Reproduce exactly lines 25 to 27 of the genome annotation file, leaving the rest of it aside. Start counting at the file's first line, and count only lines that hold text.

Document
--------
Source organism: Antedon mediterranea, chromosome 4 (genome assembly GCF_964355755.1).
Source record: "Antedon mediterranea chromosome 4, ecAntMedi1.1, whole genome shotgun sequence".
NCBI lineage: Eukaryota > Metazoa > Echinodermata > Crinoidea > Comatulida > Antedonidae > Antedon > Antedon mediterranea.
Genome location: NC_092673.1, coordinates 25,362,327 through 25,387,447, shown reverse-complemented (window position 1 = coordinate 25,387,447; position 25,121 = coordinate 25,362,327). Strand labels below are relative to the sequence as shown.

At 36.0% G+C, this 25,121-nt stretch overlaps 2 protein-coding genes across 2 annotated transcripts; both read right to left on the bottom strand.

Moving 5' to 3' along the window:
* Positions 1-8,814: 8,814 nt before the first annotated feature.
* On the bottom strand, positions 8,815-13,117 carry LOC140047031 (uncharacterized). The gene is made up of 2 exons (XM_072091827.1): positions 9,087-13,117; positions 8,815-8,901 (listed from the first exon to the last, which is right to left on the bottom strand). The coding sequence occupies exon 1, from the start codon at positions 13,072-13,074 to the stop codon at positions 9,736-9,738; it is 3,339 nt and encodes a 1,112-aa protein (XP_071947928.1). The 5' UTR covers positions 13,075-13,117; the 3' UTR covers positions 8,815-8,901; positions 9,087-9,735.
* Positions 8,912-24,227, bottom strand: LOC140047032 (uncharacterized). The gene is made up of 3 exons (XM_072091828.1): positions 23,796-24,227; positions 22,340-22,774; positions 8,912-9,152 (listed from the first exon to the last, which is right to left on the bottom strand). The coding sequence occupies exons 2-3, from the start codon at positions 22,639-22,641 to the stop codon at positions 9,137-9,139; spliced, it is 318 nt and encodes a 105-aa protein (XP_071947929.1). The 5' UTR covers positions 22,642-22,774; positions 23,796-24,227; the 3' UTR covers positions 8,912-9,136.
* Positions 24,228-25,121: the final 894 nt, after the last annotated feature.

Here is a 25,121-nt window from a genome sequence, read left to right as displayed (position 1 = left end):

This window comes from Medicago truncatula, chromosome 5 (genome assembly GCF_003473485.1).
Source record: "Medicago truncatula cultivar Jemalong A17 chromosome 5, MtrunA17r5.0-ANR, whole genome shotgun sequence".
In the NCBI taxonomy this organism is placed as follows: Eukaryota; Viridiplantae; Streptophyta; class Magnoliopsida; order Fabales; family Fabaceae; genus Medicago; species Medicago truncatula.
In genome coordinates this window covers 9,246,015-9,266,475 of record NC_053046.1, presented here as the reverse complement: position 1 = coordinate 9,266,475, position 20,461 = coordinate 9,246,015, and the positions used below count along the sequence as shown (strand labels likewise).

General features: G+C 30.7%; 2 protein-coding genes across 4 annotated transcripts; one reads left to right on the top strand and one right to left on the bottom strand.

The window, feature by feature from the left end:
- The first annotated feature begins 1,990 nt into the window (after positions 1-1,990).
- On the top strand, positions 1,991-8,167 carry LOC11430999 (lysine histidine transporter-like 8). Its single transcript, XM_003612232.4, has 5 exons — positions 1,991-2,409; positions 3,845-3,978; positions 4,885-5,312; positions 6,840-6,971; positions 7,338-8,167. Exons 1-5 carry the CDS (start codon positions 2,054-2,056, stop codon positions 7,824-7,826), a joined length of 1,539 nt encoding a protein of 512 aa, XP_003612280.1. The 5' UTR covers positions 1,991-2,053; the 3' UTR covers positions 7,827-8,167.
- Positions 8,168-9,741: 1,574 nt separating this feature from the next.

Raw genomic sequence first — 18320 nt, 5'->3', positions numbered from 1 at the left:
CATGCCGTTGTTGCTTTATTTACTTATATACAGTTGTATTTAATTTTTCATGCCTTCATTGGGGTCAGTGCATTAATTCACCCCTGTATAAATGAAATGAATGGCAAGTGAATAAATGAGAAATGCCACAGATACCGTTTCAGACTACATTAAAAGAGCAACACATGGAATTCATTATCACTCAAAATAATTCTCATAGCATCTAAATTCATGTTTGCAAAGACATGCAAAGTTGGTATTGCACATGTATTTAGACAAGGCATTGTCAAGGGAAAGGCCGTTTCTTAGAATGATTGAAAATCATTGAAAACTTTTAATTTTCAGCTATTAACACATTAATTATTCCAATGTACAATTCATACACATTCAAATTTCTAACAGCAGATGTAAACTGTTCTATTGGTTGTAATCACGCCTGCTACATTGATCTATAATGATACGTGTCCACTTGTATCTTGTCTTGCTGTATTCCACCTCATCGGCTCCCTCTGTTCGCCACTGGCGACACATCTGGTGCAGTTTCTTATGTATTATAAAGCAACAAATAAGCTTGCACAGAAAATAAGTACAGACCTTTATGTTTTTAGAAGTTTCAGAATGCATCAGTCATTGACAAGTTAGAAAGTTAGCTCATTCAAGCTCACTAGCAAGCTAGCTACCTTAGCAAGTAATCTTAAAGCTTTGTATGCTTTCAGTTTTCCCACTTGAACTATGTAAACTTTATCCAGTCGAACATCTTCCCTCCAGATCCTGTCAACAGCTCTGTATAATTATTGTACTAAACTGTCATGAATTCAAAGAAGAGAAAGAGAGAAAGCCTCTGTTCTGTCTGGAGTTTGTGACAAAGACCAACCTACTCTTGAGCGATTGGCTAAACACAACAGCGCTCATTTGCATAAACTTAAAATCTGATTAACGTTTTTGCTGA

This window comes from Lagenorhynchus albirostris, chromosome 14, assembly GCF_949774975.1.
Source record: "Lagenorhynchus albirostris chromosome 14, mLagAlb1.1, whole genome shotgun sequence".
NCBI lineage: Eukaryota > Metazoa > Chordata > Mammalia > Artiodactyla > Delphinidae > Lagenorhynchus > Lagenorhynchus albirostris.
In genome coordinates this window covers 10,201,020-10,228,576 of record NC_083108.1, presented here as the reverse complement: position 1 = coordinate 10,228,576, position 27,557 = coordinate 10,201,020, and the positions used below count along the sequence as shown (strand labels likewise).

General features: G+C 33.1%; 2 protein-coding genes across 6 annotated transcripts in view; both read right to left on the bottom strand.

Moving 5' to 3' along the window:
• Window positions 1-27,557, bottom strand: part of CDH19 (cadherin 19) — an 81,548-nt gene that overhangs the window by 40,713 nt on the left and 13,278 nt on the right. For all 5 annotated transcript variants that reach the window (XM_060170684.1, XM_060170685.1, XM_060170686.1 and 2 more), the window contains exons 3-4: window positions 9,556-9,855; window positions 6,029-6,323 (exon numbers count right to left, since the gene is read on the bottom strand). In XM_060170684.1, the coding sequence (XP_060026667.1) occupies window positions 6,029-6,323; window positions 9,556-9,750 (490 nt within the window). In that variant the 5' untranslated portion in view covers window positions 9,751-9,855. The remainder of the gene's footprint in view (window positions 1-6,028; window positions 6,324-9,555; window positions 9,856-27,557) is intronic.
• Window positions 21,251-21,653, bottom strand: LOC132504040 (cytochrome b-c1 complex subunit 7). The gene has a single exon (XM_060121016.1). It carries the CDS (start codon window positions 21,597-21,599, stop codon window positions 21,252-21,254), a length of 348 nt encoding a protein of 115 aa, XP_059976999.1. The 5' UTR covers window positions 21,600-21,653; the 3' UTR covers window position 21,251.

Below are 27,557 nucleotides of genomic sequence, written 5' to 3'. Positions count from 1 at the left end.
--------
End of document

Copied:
NCBI lineage: Eukaryota > Metazoa > Chordata > Mammalia > Artiodactyla > Delphinidae > Lagenorhynchus > Lagenorhynchus albirostris.
In genome coordinates this window covers 10,201,020-10,228,576 of record NC_083108.1, presented here as the reverse complement: position 1 = coordinate 10,228,576, position 27,557 = coordinate 10,201,020, and the positions used below count along the sequence as shown (strand labels likewise).

General features: G+C 33.1%; 2 protein-coding genes across 6 annotated transcripts in view; both read right to left on the bottom strand.